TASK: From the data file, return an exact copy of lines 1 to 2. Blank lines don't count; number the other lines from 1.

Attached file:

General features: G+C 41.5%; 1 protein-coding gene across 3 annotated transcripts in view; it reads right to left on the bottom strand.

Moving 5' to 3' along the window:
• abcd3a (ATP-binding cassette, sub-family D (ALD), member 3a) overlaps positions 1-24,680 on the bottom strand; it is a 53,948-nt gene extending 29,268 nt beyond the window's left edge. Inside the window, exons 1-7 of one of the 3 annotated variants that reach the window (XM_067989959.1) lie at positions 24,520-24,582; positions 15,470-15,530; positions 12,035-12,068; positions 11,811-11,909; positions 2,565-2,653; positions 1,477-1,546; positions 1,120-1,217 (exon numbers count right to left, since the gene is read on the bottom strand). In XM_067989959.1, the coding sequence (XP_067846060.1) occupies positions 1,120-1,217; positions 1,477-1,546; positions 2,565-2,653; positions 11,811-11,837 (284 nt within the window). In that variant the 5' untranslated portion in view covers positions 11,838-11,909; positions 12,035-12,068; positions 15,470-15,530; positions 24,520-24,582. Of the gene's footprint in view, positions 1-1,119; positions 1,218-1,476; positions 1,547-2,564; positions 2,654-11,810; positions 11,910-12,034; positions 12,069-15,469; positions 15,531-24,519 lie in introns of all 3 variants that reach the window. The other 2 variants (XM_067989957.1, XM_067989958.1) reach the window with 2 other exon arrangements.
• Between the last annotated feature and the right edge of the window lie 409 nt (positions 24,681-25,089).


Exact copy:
General features: G+C 41.5%; 1 protein-coding gene across 3 annotated transcripts in view; it reads right to left on the bottom strand.

Moving 5' to 3' along the window: